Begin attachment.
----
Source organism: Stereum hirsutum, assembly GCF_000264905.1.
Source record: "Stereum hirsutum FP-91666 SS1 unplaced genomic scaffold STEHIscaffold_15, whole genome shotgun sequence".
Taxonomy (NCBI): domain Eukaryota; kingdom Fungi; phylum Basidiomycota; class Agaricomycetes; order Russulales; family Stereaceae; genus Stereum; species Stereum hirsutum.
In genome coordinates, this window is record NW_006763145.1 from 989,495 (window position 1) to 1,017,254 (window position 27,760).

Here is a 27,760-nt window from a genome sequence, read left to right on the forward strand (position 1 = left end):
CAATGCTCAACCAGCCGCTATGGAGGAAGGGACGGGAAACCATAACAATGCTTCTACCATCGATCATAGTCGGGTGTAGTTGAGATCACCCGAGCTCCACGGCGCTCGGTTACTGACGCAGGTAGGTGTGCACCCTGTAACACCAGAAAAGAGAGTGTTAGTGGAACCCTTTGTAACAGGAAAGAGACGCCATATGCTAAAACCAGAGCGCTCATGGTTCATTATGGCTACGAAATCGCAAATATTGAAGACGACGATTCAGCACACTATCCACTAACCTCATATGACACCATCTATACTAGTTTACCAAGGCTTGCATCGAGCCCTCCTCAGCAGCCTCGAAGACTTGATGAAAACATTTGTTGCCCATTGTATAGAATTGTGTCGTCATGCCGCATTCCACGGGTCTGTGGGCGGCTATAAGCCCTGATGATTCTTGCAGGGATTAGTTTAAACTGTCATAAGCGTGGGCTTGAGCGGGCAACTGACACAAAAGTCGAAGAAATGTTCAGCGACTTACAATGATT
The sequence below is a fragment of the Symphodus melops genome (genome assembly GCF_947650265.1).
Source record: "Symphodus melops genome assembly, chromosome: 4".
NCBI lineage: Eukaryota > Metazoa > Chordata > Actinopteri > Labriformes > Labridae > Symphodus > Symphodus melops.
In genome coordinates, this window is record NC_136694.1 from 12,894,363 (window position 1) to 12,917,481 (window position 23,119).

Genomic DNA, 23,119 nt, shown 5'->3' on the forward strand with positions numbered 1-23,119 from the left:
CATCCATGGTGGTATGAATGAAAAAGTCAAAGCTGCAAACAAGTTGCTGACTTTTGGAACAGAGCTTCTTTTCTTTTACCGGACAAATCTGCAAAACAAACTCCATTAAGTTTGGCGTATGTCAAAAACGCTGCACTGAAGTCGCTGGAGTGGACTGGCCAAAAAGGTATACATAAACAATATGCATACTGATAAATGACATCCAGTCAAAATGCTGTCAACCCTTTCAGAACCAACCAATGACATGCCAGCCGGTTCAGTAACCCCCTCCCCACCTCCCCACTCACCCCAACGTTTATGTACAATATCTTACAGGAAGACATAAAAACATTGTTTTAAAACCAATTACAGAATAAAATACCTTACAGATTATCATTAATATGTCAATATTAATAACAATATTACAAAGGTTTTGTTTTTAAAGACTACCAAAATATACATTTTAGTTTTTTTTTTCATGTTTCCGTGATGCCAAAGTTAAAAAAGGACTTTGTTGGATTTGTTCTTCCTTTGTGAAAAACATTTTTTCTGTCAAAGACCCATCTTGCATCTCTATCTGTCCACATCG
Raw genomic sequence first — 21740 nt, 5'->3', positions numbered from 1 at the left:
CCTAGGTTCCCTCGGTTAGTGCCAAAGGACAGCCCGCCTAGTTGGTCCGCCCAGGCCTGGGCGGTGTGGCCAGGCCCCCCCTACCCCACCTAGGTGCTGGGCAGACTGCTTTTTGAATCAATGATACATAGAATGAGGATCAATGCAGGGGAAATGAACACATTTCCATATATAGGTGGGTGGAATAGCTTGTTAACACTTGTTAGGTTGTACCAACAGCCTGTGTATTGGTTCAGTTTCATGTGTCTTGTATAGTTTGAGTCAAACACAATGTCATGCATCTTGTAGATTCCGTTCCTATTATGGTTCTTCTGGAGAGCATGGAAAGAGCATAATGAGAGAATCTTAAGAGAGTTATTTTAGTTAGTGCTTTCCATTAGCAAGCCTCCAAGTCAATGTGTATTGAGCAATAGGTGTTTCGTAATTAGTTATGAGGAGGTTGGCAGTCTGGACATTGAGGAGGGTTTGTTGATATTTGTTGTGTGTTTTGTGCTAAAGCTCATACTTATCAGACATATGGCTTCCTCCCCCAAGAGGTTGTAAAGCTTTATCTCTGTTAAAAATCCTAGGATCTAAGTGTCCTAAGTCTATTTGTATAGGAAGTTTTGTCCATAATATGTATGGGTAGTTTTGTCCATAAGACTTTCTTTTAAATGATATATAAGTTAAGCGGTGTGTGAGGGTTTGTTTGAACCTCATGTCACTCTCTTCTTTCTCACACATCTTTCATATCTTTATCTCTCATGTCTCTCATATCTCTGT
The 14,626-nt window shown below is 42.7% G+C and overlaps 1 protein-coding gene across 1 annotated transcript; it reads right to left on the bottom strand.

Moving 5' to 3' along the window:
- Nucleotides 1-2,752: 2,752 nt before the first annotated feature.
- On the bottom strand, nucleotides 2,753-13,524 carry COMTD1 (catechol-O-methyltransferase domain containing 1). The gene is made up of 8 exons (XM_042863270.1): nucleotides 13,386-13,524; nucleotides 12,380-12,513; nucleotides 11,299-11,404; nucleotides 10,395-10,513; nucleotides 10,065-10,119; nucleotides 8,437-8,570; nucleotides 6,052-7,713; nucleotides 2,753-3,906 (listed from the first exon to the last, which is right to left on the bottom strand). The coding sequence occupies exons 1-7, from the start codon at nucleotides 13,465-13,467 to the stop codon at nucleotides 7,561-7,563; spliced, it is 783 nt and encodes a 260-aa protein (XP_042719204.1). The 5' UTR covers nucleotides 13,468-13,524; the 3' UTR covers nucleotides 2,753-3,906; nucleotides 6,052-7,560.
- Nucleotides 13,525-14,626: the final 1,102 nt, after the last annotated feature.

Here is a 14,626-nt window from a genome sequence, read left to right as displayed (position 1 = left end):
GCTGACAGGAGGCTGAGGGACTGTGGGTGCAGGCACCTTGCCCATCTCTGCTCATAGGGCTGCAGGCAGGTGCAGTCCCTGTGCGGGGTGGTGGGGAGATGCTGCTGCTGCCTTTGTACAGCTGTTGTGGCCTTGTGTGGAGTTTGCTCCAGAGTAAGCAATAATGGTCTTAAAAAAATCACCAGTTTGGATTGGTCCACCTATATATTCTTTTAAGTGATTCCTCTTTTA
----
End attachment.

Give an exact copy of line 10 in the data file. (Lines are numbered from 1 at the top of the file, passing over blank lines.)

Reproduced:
In genome coordinates, this window is record NC_136694.1 from 12,894,363 (window position 1) to 12,917,481 (window position 23,119).